"something dead or about to die, person past recovery, one who is done for in any way," 1836, American English colloquial, from gone + -er (1). From earlier expressions such as gone goose (1830), gone coon, etc.
English agent noun ending, corresponding to Latin -or. In native words it represents Old English -ere (Old Northumbrian also -are) "man who has to do with," from Proto-Germanic *-ari (cognates: German -er, Swedish -are, Danish -ere), from Proto-Germanic *-arjoz. Some believe this root is identical with, and perhaps a borrowing of, Latin -arius (see -ary).
Generally used with native Germanic words. In words of Latin origin, verbs derived from past participle stems of Latin ones (including most verbs in -ate) usually take the Latin ending -or, as do Latin verbs that passed through French (such as governor); but there are many exceptions (eraser, laborer, promoter, deserter; sailor, bachelor), some of which were conformed from Latin to English in late Middle English.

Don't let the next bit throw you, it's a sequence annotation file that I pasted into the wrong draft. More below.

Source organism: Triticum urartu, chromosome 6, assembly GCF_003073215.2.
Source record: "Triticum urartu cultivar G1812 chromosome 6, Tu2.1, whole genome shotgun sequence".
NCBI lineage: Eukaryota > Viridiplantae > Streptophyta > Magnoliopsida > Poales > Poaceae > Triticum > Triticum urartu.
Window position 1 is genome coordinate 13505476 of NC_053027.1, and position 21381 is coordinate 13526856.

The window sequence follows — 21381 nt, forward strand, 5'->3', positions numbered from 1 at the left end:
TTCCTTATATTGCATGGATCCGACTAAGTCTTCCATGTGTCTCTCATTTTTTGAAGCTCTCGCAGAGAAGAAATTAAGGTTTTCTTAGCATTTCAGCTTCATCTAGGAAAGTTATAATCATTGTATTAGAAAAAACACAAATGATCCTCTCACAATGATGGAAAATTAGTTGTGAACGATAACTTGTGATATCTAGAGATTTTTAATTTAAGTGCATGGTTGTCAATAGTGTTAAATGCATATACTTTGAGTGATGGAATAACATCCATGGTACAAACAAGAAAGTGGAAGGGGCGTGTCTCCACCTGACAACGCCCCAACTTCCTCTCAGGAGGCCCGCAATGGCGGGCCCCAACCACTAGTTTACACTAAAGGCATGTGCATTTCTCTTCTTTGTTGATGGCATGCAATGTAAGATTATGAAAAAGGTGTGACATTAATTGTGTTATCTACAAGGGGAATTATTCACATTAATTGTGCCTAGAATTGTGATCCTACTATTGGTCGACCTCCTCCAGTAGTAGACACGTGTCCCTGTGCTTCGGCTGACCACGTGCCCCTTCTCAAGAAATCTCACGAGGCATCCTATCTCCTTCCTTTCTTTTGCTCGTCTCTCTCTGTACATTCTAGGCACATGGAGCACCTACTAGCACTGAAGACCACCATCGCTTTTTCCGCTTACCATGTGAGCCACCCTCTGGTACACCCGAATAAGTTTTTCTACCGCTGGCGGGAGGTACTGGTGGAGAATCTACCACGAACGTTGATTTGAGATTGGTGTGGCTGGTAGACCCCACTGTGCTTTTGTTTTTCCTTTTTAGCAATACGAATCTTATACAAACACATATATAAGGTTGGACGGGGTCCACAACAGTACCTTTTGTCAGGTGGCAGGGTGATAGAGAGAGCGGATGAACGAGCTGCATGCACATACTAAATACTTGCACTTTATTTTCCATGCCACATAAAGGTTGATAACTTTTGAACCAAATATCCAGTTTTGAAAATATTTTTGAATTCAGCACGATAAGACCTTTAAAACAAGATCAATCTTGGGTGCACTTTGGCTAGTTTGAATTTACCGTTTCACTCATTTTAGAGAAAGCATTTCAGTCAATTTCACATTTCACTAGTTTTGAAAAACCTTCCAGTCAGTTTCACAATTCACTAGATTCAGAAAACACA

The use of -or and -ee in legal language (such as lessor/lessee) to distinguish actors and recipients of action has given the -or ending a tinge of professionalism, and this makes it useful in doubling words that have a professional and a non-professional sense (such as advisor/adviser, conductor/conducter, incubator/incubater, elevator/elevater).
<a href="https://www.etymonline.com/word/goner">Etymology of goner by etymonline</a>
Harper, D. (n.d.). Etymology of goner. Online Etymology Dictionary. Retrieved $(datetime), from https://www.etymonline.com/word/goner